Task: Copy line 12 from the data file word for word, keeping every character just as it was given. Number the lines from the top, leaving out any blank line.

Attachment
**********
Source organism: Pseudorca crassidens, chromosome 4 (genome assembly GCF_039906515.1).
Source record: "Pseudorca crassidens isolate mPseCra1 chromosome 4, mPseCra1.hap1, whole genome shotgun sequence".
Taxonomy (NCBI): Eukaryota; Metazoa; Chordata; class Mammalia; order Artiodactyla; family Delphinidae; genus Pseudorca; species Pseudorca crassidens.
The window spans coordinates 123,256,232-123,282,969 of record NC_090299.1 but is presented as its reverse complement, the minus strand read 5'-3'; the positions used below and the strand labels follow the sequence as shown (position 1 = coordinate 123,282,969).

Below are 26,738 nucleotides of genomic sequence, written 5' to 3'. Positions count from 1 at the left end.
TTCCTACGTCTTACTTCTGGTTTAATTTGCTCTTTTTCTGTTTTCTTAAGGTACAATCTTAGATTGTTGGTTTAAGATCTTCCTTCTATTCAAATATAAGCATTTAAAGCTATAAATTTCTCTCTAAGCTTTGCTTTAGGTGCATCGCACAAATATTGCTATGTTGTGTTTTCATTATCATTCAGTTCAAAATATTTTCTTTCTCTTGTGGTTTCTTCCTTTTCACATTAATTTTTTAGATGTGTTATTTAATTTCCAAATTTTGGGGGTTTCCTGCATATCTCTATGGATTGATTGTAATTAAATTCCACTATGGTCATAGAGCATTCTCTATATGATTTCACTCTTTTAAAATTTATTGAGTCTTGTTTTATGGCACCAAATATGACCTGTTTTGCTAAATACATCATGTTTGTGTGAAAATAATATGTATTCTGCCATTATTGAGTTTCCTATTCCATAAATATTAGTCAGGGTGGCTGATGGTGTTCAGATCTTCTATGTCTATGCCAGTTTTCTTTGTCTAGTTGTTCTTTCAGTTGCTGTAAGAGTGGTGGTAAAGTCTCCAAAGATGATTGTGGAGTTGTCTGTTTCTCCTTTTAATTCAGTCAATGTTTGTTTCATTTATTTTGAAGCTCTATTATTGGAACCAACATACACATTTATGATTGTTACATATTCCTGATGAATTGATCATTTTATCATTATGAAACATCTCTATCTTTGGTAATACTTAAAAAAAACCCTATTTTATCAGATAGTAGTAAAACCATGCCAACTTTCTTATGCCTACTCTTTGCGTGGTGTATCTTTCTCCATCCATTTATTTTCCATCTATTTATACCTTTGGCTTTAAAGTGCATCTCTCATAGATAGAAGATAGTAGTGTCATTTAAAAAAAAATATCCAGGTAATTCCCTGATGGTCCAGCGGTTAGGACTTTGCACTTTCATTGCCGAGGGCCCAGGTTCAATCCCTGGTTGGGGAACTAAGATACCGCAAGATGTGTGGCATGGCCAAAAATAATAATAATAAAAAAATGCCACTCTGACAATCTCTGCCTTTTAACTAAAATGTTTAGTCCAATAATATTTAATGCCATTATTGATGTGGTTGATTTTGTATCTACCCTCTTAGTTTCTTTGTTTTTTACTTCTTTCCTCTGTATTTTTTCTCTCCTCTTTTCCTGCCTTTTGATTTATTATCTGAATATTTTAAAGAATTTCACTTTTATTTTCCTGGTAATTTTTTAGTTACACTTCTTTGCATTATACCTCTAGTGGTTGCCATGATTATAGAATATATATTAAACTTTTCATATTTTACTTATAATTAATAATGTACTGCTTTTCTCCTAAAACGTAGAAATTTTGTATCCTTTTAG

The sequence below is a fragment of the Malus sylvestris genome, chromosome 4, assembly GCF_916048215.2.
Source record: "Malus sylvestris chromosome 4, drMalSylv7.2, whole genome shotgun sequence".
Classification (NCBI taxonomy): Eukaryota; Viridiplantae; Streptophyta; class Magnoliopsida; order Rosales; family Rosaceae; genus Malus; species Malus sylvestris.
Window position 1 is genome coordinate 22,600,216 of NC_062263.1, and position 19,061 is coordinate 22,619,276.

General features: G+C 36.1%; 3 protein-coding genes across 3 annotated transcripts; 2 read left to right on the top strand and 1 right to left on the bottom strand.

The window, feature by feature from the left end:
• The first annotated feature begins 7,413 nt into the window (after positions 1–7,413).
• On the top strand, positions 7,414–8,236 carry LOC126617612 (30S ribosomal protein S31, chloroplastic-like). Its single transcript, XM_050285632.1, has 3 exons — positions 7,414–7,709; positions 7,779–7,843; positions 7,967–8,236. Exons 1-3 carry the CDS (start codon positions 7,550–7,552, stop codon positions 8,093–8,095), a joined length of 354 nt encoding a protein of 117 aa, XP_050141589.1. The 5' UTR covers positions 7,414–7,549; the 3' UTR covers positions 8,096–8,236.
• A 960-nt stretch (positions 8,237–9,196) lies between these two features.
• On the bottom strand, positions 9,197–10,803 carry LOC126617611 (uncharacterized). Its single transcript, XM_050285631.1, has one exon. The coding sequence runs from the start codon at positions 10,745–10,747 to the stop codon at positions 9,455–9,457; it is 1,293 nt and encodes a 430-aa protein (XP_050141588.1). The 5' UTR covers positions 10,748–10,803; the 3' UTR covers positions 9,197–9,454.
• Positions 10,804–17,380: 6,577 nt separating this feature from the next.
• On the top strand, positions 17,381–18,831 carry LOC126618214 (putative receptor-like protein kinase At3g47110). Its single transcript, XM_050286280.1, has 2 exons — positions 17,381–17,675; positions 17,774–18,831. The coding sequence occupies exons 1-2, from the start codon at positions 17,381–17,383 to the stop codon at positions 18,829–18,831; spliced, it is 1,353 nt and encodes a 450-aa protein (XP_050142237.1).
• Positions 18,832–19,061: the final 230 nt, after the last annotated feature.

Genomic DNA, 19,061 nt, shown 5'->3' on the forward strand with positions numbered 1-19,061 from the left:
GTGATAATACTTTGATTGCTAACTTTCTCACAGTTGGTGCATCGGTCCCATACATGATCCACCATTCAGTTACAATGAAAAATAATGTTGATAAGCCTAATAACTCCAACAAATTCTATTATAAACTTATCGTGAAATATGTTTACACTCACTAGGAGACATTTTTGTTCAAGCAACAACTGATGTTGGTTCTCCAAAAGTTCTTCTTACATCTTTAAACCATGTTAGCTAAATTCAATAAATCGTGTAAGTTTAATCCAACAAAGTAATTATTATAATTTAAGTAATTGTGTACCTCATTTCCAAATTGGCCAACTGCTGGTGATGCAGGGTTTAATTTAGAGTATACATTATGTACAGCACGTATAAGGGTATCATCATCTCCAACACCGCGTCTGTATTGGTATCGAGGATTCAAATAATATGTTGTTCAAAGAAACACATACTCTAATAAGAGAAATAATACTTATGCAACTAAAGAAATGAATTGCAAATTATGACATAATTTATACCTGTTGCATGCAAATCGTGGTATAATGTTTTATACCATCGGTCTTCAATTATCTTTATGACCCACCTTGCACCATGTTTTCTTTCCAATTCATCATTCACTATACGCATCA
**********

The window, feature by feature from the left end: